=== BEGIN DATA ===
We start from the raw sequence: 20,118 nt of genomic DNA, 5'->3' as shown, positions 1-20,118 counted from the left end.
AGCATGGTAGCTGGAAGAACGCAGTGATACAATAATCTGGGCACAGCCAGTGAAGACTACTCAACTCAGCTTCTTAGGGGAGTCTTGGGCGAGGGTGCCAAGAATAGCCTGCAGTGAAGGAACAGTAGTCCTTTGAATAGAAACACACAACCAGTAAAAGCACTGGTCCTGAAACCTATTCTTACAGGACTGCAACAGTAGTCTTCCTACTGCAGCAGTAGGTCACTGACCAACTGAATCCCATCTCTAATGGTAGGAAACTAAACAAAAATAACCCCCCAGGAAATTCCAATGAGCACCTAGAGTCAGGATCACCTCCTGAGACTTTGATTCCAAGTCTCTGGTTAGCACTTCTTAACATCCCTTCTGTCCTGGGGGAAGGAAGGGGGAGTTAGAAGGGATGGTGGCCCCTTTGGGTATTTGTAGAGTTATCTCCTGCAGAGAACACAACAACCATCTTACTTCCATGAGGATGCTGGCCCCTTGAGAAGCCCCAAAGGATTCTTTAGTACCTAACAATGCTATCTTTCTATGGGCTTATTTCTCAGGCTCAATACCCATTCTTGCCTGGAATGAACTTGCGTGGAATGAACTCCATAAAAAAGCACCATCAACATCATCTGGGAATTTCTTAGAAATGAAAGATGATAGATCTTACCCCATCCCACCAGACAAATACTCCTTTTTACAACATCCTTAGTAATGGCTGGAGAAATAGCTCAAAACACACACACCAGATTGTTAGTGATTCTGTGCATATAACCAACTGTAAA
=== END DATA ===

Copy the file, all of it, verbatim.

We start from the raw sequence: 20,118 nt of genomic DNA, 5'->3' as shown, positions 1-20,118 counted from the left end.
AGCATGGTAGCTGGAAGAACGCAGTGATACAATAATCTGGGCACAGCCAGTGAAGACTACTCAACTCAGCTTCTTAGGGGAGTCTTGGGCGAGGGTGCCAAGAATAGCCTGCAGTGAAGGAACAGTAGTCCTTTGAATAGAAACACACAACCAGTAAAAGCACTGGTCCTGAAACCTATTCTTACAGGACTGCAACAGTAGTCTTCCTACTGCAGCAGTAGGTCACTGACCAACTGAATCCCATCTCTAATGGTAGGAAACTAAACAAAAATAACCCCCCAGGAAATTCCAATGAGCACCTAGAGTCAGGATCACCTCCTGAGACTTTGATTCCAAGTCTCTGGTTAGCACTTCTTAACATCCCTTCTGTCCTGGGGGAAGGAAGGGGGAGTTAGAAGGGATGGTGGCCCCTTTGGGTATTTGTAGAGTTATCTCCTGCAGAGAACACAACAACCATCTTACTTCCATGAGGATGCTGGCCCCTTGAGAAGCCCCAAAGGATTCTTTAGTACCTAACAATGCTATCTTTCTATGGGCTTATTTCTCAGGCTCAATACCCATTCTTGCCTGGAATGAACTTGCGTGGAATGAACTCCATAAAAAAGCACCATCAACATCATCTGGGAATTTCTTAGAAATGAAAGATGATAGATCTTACCCCATCCCACCAGACAAATACTCCTTTTTACAACATCCTTAGTAATGGCTGGAGAAATAGCTCAAAACACACACACCAGATTGTTAGTGATTCTGTGCATATAACCAACTGTAAA